By 2000, out of 66,000 cases only 1,000 ever qualified for remand. The
MDL's discretion on when pretrial issues had been resolved was so
great that mesothelioma cases rarely got back to federal court for trial.
Also by 2000, Judge Weiner had closed 44,723 cases in MDL 875, orchestrated
settlements for unfiled claims, and facilitated settlements in state court
jurisdictions at the request of state court judges. He is estimated to
have resolved or dismissed over four million claims comprised in those
This breakneck pace of efficiency with regard to nonmalignant claims sounds
great, but for terminal mesothelioma plaintiffs whose cases are never
completely resolved or who are forced to accept pennies on the dollar
because defendants know they'll never face a jury, the injustice has
been even greater.
Plaintiff's lawyers like federal court and their juries and would gladly
try cases there. There are many features of federal law that facilitate
the just disposition of personal injury claims, such as the 6-hour limitation
on depositions. Mesothelioma lawyers shudder at federal courts because
of the MDL graveyard, not because of the procedural law, jury pool, or bench.
Since a mesothelioma claimant's life span averages 6-18 months from
the time of diagnosis, there must be a mechanism to get their claims resolved
if they are to have any meaningful chance of receiving fair compensation
for having been poisoned. Justice delayed until after you've died
is justice denied. What's crucial is some change in the MDL process
to accommodate in extremis, dying mesothelioma victims, who are a small
percentage of the total docket.
Since the multidistrict litigation court is itself supervised by a panel
of federal judges, it made sense early on to seek their intervention to
unclog the backlog. The panel, however, refused to intervene, choosing
instead to stamp its approval on this miscarriage of justice.
Following the panel's ruling, Judge Weiner's policy of holding
mesothelioma cases hostage in the black hole was challenged in the 3rd
Circuit Court of Appeals. In April 2000 the appeals court upheld Judge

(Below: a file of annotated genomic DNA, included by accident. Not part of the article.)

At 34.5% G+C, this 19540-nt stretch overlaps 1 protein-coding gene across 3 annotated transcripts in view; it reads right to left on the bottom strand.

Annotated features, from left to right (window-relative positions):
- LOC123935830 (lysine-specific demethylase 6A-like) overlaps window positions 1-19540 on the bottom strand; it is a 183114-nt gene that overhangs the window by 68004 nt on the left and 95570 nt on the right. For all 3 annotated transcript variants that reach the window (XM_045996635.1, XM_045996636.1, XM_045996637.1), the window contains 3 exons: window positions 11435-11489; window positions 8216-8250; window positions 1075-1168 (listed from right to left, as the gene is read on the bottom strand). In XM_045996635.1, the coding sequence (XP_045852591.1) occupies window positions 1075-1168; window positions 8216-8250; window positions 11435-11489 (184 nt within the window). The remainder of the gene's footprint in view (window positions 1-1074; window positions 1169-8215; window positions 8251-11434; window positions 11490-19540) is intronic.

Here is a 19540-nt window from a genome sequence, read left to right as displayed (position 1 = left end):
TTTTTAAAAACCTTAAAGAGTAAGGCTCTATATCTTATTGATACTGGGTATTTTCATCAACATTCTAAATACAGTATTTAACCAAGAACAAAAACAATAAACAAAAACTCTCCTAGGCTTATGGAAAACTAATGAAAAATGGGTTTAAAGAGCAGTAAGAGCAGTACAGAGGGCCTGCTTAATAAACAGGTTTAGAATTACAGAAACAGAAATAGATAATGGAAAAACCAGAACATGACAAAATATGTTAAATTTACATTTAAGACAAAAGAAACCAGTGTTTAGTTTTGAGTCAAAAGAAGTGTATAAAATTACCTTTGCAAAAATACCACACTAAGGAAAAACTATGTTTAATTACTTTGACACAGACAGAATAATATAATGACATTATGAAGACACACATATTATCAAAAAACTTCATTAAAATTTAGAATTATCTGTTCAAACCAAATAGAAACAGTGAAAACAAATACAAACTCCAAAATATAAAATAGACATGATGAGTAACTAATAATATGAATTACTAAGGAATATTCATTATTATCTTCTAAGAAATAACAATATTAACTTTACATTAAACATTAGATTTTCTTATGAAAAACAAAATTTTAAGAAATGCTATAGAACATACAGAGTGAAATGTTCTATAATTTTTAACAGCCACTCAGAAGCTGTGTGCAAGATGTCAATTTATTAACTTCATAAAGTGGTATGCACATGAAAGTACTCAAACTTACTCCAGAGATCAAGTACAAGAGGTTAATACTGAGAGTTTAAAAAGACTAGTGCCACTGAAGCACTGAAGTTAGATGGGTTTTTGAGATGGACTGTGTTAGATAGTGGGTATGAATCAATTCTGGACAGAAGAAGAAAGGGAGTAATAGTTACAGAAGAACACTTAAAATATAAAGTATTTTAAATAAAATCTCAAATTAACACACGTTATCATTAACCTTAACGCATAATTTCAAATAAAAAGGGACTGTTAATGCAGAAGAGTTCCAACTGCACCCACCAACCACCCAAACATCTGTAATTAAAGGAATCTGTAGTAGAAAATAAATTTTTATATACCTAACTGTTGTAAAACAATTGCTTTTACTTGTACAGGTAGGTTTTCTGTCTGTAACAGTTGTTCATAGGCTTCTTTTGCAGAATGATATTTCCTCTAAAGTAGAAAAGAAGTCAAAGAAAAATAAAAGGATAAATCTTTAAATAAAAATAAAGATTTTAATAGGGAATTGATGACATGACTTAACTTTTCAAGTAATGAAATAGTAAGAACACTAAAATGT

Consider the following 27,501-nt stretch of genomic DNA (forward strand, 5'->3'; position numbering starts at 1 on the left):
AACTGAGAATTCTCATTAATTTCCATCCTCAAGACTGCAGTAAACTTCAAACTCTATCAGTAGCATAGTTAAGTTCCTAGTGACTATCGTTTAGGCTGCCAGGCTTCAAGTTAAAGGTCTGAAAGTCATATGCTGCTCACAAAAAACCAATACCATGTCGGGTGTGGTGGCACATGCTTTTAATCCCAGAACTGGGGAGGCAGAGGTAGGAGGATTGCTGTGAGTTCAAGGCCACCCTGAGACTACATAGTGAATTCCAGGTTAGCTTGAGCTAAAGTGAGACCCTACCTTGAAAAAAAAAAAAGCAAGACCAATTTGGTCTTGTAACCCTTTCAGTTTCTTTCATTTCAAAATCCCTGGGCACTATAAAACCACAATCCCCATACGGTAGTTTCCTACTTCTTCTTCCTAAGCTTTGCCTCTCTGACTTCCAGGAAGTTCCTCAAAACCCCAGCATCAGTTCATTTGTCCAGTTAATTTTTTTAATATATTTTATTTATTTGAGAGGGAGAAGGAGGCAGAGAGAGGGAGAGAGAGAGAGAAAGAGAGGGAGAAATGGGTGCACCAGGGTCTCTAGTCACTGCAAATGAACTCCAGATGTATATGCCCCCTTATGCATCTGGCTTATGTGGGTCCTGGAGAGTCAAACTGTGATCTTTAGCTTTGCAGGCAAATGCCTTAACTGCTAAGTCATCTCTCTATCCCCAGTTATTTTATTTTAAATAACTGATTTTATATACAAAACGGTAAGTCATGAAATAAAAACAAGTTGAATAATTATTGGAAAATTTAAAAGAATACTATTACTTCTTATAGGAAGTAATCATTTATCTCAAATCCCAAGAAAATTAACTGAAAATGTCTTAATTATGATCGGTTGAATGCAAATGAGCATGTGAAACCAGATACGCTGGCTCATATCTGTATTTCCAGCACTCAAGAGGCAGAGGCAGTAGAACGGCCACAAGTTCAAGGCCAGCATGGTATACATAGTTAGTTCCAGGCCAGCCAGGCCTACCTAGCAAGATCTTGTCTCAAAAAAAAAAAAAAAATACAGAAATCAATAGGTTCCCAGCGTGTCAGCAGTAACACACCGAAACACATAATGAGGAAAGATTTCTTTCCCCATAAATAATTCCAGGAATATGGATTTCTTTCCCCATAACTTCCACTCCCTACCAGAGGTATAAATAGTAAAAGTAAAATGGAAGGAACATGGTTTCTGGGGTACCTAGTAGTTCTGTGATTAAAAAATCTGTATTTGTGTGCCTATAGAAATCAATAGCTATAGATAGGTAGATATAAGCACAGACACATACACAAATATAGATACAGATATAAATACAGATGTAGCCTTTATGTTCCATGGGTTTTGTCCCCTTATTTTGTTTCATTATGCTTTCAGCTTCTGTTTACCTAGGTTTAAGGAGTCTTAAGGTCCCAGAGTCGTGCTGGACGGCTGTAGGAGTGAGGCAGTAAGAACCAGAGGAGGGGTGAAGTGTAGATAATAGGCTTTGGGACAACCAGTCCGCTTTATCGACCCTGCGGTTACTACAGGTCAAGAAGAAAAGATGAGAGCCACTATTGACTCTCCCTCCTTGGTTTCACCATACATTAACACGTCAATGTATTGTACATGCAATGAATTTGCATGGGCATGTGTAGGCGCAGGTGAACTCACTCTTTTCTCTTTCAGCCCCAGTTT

Weiner's approach and agreed with the asbestos companies when it noted
approvingly that the court had resolved a prodigious number of claims44,000
in the first six years alone. But there's a world of difference between
disposing of claims and sending them back to district court where they
can be tried. For mesothelioma victims, there's the added factor of
time. Even a month's delay can mean the difference between life and death.
And for all the claims of judicial efficiency, the court still has a backlog
of over 100,000 cases, and mesothelioma victims continue to die before
their cases are ever heard.
The 3rd Circuit, the supervising judicial panel, and the MDL court itself
have all made it clear that they will never release their grip on these
cases. Dying mesothelioma patients whose claims are languishing in the
federal black hole continue to be denied the right to have their case
brought before a jury.
The idea that legislators can put gentle pressure on the court to un-hitch
the most pressing mesothelioma cases from the black hole is unlikely to
succeed. Constitutionally, the court is insulated from congressional interference
and free to interpret the laws as it sees fit. Practically, with an estimated
3,000 mesothelioma cases locked up in the black hole, and each case potentially
worth several million dollars, a sudden release of these claims would
put huge financial pressure on the defendants who have successfully bottled
them up for so many years. It is inconceivable that these companies would
give in without a fight
In our democracy, that leaves one option: legislation. The section of the
U.S. Code that authorizes and regulates multi-district litigation already
has exemptions carved out for antitrust. Adding language that guarantees
in extremis plaintiffs, such as mesothelioma, lung cancer and advanced
asbestosis victims, the right to have their cases quickly addressed is
feasible, fair, and in line with pronouncements of the MDL court itself.
Justice delayed for a mesothelioma victim is no justice at all.
We encourage the U.S. Senate to hold hearings on this crucial issue so
that victims don't have to wait for the afterlife in order to get
what they deserve. We encourage victims and their families to write, and
call their U.S. Senator to urge that hearings be held on the asbestos
MDL. Asbestos defendants have all the time in the world. Asbestos victims do not.